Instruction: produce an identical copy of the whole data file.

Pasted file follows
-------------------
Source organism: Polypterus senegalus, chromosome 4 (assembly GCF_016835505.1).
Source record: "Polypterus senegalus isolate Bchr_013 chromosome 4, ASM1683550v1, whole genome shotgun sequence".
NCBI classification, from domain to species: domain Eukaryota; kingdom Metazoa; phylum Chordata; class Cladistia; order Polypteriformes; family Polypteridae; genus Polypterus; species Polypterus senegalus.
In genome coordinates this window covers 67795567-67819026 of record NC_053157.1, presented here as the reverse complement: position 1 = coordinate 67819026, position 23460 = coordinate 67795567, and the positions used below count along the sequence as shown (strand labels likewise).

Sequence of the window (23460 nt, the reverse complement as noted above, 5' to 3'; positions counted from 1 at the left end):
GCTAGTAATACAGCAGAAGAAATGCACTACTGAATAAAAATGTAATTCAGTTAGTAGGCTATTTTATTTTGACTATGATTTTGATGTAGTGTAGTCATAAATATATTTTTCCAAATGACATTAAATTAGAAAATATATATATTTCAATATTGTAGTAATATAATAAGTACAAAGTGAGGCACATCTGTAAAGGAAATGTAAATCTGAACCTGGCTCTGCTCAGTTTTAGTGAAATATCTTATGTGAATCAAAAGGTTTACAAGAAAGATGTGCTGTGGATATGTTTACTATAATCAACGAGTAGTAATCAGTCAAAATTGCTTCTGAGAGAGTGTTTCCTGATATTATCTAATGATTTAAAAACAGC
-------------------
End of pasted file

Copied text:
Source organism: Polypterus senegalus, chromosome 4 (assembly GCF_016835505.1).
Source record: "Polypterus senegalus isolate Bchr_013 chromosome 4, ASM1683550v1, whole genome shotgun sequence".
NCBI classification, from domain to species: domain Eukaryota; kingdom Metazoa; phylum Chordata; class Cladistia; order Polypteriformes; family Polypteridae; genus Polypterus; species Polypterus senegalus.
In genome coordinates this window covers 67795567-67819026 of record NC_053157.1, presented here as the reverse complement: position 1 = coordinate 67819026, position 23460 = coordinate 67795567, and the positions used below count along the sequence as shown (strand labels likewise).

Sequence of the window (23460 nt, the reverse complement as noted above, 5' to 3'; positions counted from 1 at the left end):
GCTAGTAATACAGCAGAAGAAATGCACTACTGAATAAAAATGTAATTCAGTTAGTAGGCTATTTTATTTTGACTATGATTTTGATGTAGTGTAGTCATAAATATATTTTTCCAAATGACATTAAATTAGAAAATATATATATTTCAATATTGTAGTAATATAATAAGTACAAAGTGAGGCACATCTGTAAAGGAAATGTAAATCTGAACCTGGCTCTGCTCAGTTTTAGTGAAATATCTTATGTGAATCAAAAGGTTTACAAGAAAGATGTGCTGTGGATATGTTTACTATAATCAACGAGTAGTAATCAGTCAAAATTGCTTCTGAGAGAGTGTTTCCTGATATTATCTAATGATTTAAAAACAGC